Swidler is referring to the Church's canon law, written by a foreign monarch, the pope, so that he can exercise absolute power absolutely. Americans do not understand how and why a pope, with the assistance of his courtiers, can make the laws, enforce the laws, and be the judge of his own justice, all in secret. "If canon law isn't helping the Church achieve its mission, then," he says, "the American Church should write some new law,"

The new law he has in mind would not deal with changes in doctrine but in discipline. Other theologians are beginning to see a way out for the American Church, which they suggest could become an autochthonous Church, modeled on the ancient Churches of the Middle East: the Chaldeans, the Maronites, the Melkites, the Armenians, and the Copts, for example, who are Catholics united with Rome, with their own patriarchs, their own liturgies, and their own mostly married clergy.

But could they create an autochthonous Church in modern times? It is not unthinkable. In 1925, the Belgian cardinal Désiré Joseph Mercier proposed that the Anglican Communion be brought back into union with Rome whole and entire, as an autochthonous Church-with its own patriarch, the archbishop of Canterbury, its own married clergy, and its own English liturgy. Mercier was ahead of his time: Pope Pius XI wouldn't hear of it. A little more than seventy years later, however, Indonesian bishops at the 1998 Asian synod in Rome called for an autochthonous Church in southern Asia on the stated grounds that Rome had "neither the knowledge nor the competence" to make their pastoral decisions for them. In 2001, at another synod in Rome, Indonesian bishops called for a new ecumenical council, one that would launch the radical decentralization implied in the concept of autochthony. "Only then," one of them said, "can we be free to proclaim the gospel." The Indonesian bishops justified their position by harking back to the new charter that was written for the Church at Vatican II. They cited the series of enactments that dealt with the Church's need to make the gospel come alive everywhere on the planet, and in every culture.

Francis Hadisumarta, the tail, patrician Carmelite who was bishop of Manokwari-Sorong, stood up in that Roman synod of 2001 and said, "In many crucial pastoral areas, we need the authority to interpret Church law according to our own cultural ethos, to change, and where necessary, to replace it." He mentioned the decades-long pleas from Indonesian bishops to ordain married men, always turned down by Rome. And he cited the issue of liturgical translations and adaptations. "Why;" he said, "do we have to go to Rome for approval by people who do not understand our language?" This is a case, he said, where local Churches can become truly local, when its laws are not only in line with the spirit of the gospel and ecclesial norms but also with the ethos and legal tradition of the local people." In general, he asserted, "Theology, spirituality, law and liturgy should be as diverse as our languages and cultures."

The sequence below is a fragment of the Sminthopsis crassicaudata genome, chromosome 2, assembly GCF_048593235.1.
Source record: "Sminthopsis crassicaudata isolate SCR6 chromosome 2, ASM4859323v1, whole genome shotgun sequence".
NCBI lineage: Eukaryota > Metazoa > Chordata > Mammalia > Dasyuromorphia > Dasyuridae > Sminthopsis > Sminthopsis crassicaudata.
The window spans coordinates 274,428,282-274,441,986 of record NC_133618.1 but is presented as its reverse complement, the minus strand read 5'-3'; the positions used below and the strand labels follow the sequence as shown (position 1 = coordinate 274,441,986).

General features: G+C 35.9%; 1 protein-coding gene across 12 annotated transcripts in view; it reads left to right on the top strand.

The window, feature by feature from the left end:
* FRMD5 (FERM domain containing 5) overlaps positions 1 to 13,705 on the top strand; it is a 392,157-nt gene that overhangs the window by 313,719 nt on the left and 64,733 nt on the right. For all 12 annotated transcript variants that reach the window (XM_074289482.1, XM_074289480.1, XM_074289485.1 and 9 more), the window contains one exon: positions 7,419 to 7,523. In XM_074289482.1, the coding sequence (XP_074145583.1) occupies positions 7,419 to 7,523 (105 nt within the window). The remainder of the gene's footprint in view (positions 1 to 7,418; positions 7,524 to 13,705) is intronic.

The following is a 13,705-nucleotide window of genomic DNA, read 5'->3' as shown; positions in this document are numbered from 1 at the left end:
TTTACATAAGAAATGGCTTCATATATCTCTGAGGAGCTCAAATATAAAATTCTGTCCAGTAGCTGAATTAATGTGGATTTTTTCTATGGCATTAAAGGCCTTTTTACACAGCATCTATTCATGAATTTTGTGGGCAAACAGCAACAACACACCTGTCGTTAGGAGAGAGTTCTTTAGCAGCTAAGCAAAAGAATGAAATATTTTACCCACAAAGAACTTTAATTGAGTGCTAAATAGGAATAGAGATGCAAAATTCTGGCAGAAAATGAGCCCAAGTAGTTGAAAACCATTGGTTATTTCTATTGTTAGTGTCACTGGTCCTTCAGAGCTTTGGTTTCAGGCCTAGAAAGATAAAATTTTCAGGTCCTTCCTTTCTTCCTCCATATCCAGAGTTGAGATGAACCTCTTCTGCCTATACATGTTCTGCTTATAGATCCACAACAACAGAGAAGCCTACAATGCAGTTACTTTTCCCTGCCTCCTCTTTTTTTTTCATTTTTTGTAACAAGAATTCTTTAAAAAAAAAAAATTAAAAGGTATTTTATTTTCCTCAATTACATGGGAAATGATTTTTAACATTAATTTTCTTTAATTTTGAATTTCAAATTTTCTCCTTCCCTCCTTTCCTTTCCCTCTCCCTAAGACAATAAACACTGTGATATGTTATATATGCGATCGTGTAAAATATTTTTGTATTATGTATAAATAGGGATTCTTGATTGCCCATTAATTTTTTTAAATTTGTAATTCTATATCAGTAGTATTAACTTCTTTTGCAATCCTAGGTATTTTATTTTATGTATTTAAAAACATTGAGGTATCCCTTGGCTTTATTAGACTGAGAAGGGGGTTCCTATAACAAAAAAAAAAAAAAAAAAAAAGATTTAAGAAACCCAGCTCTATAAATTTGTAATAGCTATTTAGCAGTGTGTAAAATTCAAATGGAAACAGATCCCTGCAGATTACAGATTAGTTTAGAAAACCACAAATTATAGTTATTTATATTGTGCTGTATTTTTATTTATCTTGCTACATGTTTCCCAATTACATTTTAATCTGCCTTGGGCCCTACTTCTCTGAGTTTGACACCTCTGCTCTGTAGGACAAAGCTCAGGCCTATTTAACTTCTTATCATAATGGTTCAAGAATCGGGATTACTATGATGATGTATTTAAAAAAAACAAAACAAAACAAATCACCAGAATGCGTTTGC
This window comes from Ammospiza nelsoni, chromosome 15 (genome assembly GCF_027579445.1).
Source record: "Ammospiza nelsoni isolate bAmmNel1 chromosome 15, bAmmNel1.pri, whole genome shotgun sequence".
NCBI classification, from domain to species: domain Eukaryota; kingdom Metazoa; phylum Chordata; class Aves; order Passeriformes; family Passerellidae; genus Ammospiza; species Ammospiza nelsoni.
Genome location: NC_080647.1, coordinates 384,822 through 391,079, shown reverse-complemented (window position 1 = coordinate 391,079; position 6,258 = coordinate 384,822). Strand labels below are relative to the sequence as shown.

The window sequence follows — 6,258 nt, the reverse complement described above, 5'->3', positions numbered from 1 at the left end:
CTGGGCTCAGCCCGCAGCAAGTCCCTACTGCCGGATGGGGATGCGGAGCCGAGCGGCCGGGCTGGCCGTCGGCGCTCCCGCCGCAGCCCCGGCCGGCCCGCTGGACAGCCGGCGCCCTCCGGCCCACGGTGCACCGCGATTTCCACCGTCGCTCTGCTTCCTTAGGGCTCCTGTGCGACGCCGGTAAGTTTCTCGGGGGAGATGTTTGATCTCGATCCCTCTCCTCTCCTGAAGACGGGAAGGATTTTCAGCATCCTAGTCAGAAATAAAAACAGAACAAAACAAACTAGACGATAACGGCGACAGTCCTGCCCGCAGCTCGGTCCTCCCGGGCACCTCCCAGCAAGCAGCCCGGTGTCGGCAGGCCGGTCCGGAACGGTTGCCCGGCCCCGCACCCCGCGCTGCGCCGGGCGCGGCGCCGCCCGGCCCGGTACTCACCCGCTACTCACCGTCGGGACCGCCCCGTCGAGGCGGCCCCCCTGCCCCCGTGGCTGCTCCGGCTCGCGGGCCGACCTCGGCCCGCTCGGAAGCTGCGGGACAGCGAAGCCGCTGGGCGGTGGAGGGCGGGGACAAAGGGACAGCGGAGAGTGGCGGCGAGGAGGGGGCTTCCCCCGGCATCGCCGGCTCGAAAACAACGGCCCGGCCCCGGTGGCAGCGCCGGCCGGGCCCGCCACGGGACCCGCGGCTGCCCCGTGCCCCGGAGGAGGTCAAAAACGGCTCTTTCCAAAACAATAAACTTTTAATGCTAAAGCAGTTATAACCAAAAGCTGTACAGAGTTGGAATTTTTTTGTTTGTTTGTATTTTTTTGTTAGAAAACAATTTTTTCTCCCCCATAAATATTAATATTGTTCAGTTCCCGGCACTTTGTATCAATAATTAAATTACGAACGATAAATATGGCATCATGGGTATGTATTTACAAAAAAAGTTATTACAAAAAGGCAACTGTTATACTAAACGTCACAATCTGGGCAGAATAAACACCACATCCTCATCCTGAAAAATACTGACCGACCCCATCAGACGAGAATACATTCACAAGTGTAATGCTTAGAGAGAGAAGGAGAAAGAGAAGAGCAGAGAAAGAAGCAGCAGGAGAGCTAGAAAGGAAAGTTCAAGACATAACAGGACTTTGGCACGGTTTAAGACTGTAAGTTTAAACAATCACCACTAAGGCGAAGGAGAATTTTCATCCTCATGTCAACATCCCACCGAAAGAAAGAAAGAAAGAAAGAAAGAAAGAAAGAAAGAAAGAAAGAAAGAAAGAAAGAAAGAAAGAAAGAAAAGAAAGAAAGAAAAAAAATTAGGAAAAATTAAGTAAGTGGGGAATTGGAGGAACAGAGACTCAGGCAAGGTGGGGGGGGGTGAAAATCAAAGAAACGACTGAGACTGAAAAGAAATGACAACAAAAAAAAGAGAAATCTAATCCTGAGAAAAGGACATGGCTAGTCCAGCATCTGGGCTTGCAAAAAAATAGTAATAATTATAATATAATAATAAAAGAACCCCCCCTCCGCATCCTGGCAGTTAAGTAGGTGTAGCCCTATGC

Surprisingly enough, even a leading curial cardinal in Rome has said as much. Cardinal Walter Kasper of the Vatican's Council for Promoting Christian Unity has suggested "giving relative autonomy to the local Churches." Kasper's willingness to apply the principle of autochthony to other local Churches around the world suggests to some theologians that other Churches may consider it, too. They say the bishop of Rome cannot hope to have the world's billion-plus Catholics marching in lockstep. If Tip O'Neill was right, that all politics is local, then that practical wisdom ought to also apply to Church politics, from Jakarta to Johannesburg.

As we have already seen, the Church in the early history of the United States, led by the bishops of Baltimore, Maryland, and Charleston, South Carolina, could have become a democratic Church. John Carroil was appointed by Rome only after he had been elected by a vote of the nation's priests. John England ran his sprawling diocese, covering what is now the states of North and South Carolina and Georgia, under a constitution that made him accountable to his priests and his people, not to the pope. The democratizing moment faded away when the American hierarchy rejected England's leadership, more comfortable with their status as something very close to feudal lords, an arrangement that worked well for them.